Eating on the East Coast
By: Brianna Gadaleta
The East Coast has lots of attractions, landmarks, parks, historic sights and many other treats to offer, but the one thing us east coasters are extremely proud of, is our impeccable food that can’t be copied anywhere else. After coming back from college, a vacation, or any long time away from home, natives on the east coast can’t wait to dine on their delicious, famous foods.
Starting with the tip of the coast, when in Maine there is only one food that comes to mind: Lobster. Whether it's a salad, soup, or you want to crack it open yourself, you’ll be coming back for more; don’t worry there is no shortage of it too. Almost every restaurant in the biggest city of Maine, Portland, offers some sort of lobster dish. The most popular form of the seafood is a lobster roll; the lobster is served on a hot-dog style bun topped off with seasonings, butter and sometimes even scallions or celery. Why just have a lobster when you can enjoy it in sandwich form! To make the dish even better, it's typically presented with a side french fries or crispy potato chips. On a hot summer day, it’s a great cold meal to cool down with while enjoying the beautiful Maine landscapes.
Skiing on the slopes of Killington or Stratton in Vermont? Well, you better get a taste of the sweet treat that is Vermont maple syrup. Although Canada has a great claim on this pancake topper, the very syrup you have in your cupboard is probably from Vermont. The home of the hermit thrush bird contains famous brands of maple syrup such as Coombs Family Farms, Butternut Mountain Farm and Shay’s Sugar Shanty. Whatever type of syrup you prefer, if you are a lover of chicken and waffles, pancakes or french toast, head up to Vermont to get a bottle or two.
Next up on the road trip is the home of the Plymouth Colony and the New England Patriots. Massachusetts offers lots of famous east coast dishes in different regions of the state, especially on the coast and in the city. Yet, there is one consistency. One dish can’t seem to be replicated in any other state to the caliber that Massachusetts’ restaurants have shown, that fare is New England clam chowder. Although I’m a fellow New Yorker, Manhattan clam chowder can’t compete with the rich, creamy flavors of the New England version. In general, clams and other shellfish are deeply embedded into the food identity of the coast of Massachusetts. Check out this dish when in Red Sox country if you're a lover of soups and shellfish!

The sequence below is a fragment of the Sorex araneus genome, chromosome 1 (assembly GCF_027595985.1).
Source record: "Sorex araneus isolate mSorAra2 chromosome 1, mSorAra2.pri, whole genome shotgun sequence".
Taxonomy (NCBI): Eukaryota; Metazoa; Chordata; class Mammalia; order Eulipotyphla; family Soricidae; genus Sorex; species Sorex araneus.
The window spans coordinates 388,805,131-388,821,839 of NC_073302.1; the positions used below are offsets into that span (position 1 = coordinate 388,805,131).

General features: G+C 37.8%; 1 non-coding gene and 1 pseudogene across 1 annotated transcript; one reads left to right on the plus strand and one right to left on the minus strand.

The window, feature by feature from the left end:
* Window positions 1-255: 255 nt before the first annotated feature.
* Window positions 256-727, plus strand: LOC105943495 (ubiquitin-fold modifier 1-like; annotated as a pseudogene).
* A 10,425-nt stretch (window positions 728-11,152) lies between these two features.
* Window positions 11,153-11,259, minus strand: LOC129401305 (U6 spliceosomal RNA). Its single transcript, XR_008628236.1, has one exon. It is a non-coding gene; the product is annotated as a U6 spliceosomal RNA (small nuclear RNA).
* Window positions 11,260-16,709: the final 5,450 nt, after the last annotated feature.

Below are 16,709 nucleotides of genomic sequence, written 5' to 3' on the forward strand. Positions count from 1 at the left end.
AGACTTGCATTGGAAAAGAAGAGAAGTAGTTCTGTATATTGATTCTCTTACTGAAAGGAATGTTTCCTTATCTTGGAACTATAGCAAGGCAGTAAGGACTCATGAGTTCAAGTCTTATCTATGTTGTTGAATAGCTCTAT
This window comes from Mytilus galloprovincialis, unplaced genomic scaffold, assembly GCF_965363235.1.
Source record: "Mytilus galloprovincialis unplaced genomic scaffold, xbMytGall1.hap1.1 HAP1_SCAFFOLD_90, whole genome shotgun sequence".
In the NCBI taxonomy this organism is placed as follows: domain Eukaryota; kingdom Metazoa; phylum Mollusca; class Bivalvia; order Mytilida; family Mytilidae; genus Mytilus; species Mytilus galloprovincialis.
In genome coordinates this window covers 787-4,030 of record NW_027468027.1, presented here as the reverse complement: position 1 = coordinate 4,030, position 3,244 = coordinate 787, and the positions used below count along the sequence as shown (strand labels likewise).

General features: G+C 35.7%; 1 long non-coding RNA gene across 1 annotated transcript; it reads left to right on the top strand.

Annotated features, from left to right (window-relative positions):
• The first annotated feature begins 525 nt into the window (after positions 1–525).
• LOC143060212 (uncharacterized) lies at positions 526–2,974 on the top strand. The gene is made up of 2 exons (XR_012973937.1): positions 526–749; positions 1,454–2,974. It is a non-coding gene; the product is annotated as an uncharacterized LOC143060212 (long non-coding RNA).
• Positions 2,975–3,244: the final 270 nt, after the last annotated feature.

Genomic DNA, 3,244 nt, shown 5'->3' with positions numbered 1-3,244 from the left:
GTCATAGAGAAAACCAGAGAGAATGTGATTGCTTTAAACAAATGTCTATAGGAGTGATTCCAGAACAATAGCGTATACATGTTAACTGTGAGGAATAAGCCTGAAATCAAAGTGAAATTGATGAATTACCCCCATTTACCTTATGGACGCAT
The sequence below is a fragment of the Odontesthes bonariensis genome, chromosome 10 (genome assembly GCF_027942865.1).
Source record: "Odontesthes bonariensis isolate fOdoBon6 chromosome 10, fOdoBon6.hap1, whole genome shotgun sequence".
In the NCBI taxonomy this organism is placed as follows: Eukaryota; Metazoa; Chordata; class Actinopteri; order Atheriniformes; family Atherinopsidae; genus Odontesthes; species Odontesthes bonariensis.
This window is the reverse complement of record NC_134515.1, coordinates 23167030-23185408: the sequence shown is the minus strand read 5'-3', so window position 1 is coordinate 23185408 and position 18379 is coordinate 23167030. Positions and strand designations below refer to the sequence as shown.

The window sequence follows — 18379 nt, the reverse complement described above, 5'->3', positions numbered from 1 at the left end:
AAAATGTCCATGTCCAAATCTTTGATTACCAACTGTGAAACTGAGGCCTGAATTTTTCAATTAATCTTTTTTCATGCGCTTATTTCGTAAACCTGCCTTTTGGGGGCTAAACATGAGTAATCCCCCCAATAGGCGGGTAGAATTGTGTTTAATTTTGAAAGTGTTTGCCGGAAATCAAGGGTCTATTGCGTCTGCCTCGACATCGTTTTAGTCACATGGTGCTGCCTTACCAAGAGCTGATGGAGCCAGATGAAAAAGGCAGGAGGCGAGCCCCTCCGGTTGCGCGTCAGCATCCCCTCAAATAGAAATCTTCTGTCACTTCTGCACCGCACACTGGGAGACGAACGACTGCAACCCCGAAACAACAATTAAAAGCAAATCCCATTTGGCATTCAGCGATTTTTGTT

Don’t come to New York if you’re on a diet, because the tempting aromas of hundreds of different foods creeping on every corner, will convince you to try just about everything. New York has various options of food to try within the five boroughs, up to Ithaca. Regardless if you are enjoying Little Italy in Lower Manhattan or hounding down a bacon, egg and cheese from a local bodega, everybody craves the fresh bagels and steaming pizza from New York. There is a reason why your New York friends aren’t satisfied with out of state pizza or bagels, it's because once you’ve tasted the good life, you can’t go back. Head down to Zucker’s Bagels, Russ & Daughters, Tal Bagels, Murray’s Bagels for an authentic New York Bagel; don’t be shy with your order, put some lox with that cream cheese! If you’re more into pizza visit Roberta’s, Joe’s Pizza, Deninos and Di Fara for fluffy dough and unforgettable sauce.
Traveling in the Old Line state and don’t know what to get for dinner? Similar to Maine having lobster as their staple, the state of Maryland is famous for their various dishes of the lobster’s cousin, crab. Don’t miss out on trying Maryland crabs in soups, crab imperial, soft shelled crab and the fan favorite, crab cakes. These are not just any old crabs, they are blue crabs, coined as the “Maryland Crab”, caught in the Chesapeake Bay. So if one form of crab isn’t your type, there are plenty of options to choose from when experiencing the great twenty three counties of Maryland.
Every morning when you drink that cup of o-j it’s likely from major brands such as Tropicana, Florida’s Natural, and Simply Orange. If you haven't realized by now all of those well known juices come from none other than the Sunshine state. If you are not convinced that Florida is the place to try oranges, you should know the state produces seventy percent of America’s citrus; even if you don’t visit Florida the likelihood of you consuming a citrus product from there is extremely high. But, if you have the chance to eat a refreshing orange straight from the tree, definitely don’t miss that opportunity.
Just a state above orange territory, holds the land of the peaches! Similar to Florida, mostly all of the peaches produced in the United States come from Georgia. It is also known to grow the highest quality peaches in America which puts them higher in demand. The peach growing business became the new alternative to cotton crops, due to the abolition of slavery. So if you ever find yourself in the home of the Atlanta Hawks and want a yummy snack, opt for the scrumptious southern fruit, that won't be as satisfying in any other state.